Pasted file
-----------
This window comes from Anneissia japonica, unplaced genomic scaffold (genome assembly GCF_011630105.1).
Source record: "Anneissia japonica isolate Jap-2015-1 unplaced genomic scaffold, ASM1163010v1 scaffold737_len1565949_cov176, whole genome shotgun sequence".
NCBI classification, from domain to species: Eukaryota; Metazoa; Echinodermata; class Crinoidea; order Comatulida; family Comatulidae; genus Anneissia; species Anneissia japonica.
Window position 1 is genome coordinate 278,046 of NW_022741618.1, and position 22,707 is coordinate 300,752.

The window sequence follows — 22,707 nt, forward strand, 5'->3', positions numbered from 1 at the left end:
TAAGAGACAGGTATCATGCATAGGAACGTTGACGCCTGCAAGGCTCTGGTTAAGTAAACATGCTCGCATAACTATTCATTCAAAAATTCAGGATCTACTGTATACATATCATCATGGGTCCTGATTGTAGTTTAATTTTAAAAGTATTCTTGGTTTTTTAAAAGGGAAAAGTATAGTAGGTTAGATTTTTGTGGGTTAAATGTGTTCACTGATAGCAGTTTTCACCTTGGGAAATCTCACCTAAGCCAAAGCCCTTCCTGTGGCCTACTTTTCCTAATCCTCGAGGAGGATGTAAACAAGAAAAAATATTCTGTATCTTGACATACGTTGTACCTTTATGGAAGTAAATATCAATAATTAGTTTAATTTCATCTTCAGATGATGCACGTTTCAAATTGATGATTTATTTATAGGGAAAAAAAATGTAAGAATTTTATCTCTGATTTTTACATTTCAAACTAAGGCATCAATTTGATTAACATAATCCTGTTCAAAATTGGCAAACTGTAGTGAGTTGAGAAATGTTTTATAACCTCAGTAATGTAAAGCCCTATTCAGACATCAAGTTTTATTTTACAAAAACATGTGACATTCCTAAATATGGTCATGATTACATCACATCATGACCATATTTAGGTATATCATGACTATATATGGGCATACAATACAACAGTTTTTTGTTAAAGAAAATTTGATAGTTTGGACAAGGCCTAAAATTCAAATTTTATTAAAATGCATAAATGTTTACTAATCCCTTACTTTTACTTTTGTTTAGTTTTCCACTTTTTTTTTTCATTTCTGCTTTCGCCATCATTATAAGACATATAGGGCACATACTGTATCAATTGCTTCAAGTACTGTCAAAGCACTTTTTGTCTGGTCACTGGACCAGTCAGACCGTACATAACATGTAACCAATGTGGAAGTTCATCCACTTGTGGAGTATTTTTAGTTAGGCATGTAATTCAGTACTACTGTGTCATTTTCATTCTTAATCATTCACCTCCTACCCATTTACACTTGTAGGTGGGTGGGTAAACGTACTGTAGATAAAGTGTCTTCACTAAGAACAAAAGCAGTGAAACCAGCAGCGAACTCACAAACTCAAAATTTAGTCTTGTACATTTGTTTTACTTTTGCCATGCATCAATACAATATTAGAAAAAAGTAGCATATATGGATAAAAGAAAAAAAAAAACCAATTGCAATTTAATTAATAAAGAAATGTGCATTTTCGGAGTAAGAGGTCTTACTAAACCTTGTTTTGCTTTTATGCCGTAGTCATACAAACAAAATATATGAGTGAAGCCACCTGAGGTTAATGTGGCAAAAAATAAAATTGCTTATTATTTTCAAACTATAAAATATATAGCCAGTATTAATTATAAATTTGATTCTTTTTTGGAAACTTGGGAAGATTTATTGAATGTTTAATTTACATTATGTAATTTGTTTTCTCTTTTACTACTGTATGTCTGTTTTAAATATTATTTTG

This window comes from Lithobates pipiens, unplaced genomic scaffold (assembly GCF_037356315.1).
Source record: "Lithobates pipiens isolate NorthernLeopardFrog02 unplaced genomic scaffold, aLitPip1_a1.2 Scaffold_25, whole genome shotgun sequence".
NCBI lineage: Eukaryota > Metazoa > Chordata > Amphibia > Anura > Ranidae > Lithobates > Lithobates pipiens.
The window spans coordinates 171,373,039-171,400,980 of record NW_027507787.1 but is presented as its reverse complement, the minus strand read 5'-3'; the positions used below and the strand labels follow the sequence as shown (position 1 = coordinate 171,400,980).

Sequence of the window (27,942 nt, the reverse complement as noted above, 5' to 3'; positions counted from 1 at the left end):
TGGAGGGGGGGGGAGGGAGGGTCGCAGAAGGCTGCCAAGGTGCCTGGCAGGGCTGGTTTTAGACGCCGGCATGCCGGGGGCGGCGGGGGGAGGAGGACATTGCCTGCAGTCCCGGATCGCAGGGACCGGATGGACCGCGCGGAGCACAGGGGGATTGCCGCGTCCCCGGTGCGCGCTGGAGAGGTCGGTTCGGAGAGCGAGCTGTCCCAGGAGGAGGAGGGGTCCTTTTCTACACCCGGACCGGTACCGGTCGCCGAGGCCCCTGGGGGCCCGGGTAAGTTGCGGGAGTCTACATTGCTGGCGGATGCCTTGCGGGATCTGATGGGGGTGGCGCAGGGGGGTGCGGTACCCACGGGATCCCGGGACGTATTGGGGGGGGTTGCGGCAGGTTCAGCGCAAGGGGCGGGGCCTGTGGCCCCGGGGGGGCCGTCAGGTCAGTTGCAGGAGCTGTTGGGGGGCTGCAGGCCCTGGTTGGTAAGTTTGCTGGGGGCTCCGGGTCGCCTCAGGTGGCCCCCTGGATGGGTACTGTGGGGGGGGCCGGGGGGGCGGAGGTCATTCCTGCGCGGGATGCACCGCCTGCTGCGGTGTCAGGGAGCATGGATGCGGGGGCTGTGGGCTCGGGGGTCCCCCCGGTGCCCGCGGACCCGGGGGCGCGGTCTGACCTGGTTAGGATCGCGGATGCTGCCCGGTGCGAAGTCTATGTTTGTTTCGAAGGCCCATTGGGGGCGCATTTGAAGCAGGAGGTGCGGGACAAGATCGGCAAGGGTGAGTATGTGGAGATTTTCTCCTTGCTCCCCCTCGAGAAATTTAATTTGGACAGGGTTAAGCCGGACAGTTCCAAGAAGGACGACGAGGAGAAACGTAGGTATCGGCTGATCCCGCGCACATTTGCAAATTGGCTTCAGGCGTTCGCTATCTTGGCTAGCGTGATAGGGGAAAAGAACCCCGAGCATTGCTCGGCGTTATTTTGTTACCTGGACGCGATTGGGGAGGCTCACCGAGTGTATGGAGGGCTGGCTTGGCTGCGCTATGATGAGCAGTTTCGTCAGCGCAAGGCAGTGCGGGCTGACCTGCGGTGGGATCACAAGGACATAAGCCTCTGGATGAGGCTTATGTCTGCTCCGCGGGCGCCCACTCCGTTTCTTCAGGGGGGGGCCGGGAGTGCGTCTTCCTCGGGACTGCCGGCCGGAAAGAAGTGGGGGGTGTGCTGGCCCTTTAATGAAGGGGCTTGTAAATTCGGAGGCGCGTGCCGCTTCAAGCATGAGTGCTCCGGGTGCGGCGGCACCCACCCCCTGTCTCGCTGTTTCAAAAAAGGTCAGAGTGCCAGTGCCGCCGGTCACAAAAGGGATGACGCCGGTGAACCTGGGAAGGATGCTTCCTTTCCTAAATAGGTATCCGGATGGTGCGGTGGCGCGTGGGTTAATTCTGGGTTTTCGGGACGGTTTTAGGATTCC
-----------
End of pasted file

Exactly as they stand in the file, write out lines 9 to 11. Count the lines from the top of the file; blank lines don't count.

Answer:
NCBI lineage: Eukaryota > Metazoa > Chordata > Amphibia > Anura > Ranidae > Lithobates > Lithobates pipiens.
The window spans coordinates 171,373,039-171,400,980 of record NW_027507787.1 but is presented as its reverse complement, the minus strand read 5'-3'; the positions used below and the strand labels follow the sequence as shown (position 1 = coordinate 171,400,980).

Sequence of the window (27,942 nt, the reverse complement as noted above, 5' to 3'; positions counted from 1 at the left end):